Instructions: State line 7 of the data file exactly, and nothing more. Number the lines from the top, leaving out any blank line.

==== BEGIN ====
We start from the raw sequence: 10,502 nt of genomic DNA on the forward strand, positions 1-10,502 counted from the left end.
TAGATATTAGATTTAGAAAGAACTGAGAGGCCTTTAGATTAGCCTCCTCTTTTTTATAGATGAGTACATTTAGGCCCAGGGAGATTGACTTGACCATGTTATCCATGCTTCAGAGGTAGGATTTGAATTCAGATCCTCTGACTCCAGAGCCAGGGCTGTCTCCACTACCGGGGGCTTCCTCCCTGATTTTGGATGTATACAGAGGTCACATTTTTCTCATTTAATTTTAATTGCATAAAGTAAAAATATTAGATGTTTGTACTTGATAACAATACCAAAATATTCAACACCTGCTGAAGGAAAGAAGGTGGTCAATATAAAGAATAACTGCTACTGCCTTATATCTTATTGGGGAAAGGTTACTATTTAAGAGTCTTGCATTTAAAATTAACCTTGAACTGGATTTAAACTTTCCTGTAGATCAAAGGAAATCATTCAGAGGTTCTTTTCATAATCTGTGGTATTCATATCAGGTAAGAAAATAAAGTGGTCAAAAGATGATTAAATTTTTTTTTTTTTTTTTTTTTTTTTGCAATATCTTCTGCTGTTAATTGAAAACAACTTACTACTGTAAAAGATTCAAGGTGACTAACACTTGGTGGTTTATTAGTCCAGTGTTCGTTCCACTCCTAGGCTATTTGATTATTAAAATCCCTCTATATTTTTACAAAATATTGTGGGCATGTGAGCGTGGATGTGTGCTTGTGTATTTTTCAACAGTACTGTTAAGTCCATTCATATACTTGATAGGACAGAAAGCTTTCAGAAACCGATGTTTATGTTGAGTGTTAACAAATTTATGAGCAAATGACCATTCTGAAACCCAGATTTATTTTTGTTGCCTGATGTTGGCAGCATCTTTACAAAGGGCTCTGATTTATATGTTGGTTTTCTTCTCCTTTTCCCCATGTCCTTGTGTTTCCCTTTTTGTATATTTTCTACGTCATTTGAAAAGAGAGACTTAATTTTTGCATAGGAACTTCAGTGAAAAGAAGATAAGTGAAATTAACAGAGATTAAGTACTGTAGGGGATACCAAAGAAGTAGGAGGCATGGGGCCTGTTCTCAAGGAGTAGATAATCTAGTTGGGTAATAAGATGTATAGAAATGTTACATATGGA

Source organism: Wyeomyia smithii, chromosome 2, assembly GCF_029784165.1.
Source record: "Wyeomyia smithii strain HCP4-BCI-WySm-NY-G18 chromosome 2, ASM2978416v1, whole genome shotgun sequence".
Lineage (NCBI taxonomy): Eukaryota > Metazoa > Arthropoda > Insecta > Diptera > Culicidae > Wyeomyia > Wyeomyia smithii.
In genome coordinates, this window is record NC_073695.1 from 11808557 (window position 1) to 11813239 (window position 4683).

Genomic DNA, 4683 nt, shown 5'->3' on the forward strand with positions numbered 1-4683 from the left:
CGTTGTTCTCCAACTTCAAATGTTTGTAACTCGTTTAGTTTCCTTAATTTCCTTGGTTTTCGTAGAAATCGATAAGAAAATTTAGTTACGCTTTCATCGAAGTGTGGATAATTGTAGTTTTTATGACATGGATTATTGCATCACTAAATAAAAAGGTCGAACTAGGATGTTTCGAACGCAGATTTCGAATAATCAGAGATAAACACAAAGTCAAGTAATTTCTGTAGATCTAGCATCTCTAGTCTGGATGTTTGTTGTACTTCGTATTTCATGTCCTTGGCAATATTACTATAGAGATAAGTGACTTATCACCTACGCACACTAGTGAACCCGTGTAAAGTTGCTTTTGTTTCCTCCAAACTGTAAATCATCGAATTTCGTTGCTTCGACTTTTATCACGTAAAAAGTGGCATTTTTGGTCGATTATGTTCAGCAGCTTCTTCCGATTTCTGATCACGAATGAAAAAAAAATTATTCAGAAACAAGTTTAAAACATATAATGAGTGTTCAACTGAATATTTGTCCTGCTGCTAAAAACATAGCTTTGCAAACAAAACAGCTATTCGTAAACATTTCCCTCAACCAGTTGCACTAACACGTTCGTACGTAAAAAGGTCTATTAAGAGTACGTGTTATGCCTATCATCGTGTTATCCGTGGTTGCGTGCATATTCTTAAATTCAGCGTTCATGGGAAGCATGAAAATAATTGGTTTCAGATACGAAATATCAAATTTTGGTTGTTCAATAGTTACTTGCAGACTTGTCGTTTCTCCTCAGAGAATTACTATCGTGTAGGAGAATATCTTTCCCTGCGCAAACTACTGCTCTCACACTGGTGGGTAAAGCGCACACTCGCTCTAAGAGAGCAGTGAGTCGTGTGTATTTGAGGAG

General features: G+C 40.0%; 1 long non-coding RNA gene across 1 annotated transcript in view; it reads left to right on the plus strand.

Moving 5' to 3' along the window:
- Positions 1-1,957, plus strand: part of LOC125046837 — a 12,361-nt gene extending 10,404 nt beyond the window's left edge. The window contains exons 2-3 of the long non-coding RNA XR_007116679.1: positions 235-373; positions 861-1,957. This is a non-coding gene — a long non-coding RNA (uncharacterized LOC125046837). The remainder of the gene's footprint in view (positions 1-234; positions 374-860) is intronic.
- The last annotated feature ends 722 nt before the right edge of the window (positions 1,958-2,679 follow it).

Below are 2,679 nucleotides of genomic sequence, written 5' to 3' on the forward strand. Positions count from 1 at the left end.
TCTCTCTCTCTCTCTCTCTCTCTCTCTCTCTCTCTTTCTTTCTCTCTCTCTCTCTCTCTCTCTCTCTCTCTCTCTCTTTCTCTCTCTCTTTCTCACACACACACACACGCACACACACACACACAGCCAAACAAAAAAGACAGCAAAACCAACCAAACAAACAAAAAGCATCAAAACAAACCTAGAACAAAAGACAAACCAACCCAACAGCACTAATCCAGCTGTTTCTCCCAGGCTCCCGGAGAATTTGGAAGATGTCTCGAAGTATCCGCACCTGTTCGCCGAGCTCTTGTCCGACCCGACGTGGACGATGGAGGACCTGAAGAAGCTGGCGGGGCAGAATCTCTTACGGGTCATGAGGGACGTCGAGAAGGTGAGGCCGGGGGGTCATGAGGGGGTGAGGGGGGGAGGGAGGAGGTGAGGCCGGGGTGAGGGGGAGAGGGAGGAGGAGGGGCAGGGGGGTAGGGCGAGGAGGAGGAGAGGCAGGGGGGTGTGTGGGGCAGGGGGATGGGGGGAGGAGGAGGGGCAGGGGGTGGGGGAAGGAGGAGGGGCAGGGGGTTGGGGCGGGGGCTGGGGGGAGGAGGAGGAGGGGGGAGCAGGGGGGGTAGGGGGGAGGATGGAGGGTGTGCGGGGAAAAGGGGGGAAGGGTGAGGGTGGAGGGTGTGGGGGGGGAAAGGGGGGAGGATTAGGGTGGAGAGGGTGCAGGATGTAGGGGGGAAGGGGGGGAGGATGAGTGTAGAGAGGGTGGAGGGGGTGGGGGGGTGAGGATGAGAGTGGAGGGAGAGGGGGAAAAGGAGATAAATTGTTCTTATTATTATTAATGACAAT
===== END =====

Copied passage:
Genomic DNA, 4683 nt, shown 5'->3' on the forward strand with positions numbered 1-4683 from the left: